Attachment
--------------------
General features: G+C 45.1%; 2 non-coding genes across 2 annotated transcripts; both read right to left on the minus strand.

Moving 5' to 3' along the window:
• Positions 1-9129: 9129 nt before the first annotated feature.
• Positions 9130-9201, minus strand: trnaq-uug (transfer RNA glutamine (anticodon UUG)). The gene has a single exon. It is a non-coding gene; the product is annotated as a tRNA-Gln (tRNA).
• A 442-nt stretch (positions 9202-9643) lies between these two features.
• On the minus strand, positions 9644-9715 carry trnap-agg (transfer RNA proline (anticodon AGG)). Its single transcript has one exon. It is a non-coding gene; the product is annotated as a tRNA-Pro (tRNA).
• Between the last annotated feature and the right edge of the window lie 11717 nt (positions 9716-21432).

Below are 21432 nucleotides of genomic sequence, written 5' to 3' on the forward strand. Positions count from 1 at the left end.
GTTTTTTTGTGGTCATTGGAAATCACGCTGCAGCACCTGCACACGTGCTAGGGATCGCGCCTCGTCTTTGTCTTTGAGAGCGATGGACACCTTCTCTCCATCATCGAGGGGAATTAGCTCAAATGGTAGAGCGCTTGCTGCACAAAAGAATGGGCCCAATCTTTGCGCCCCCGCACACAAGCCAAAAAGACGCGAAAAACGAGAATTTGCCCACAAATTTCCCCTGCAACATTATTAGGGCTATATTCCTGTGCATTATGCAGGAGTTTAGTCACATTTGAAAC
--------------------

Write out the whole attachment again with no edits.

General features: G+C 45.1%; 2 non-coding genes across 2 annotated transcripts; both read right to left on the minus strand.

Moving 5' to 3' along the window:
• Positions 1-9129: 9129 nt before the first annotated feature.
• Positions 9130-9201, minus strand: trnaq-uug (transfer RNA glutamine (anticodon UUG)). The gene has a single exon. It is a non-coding gene; the product is annotated as a tRNA-Gln (tRNA).
• A 442-nt stretch (positions 9202-9643) lies between these two features.
• On the minus strand, positions 9644-9715 carry trnap-agg (transfer RNA proline (anticodon AGG)). Its single transcript has one exon. It is a non-coding gene; the product is annotated as a tRNA-Pro (tRNA).
• Between the last annotated feature and the right edge of the window lie 11717 nt (positions 9716-21432).

Below are 21432 nucleotides of genomic sequence, written 5' to 3' on the forward strand. Positions count from 1 at the left end.
GTTTTTTTGTGGTCATTGGAAATCACGCTGCAGCACCTGCACACGTGCTAGGGATCGCGCCTCGTCTTTGTCTTTGAGAGCGATGGACACCTTCTCTCCATCATCGAGGGGAATTAGCTCAAATGGTAGAGCGCTTGCTGCACAAAAGAATGGGCCCAATCTTTGCGCCCCCGCACACAAGCCAAAAAGACGCGAAAAACGAGAATTTGCCCACAAATTTCCCCTGCAACATTATTAGGGCTATATTCCTGTGCATTATGCAGGAGTTTAGTCACATTTGAAAC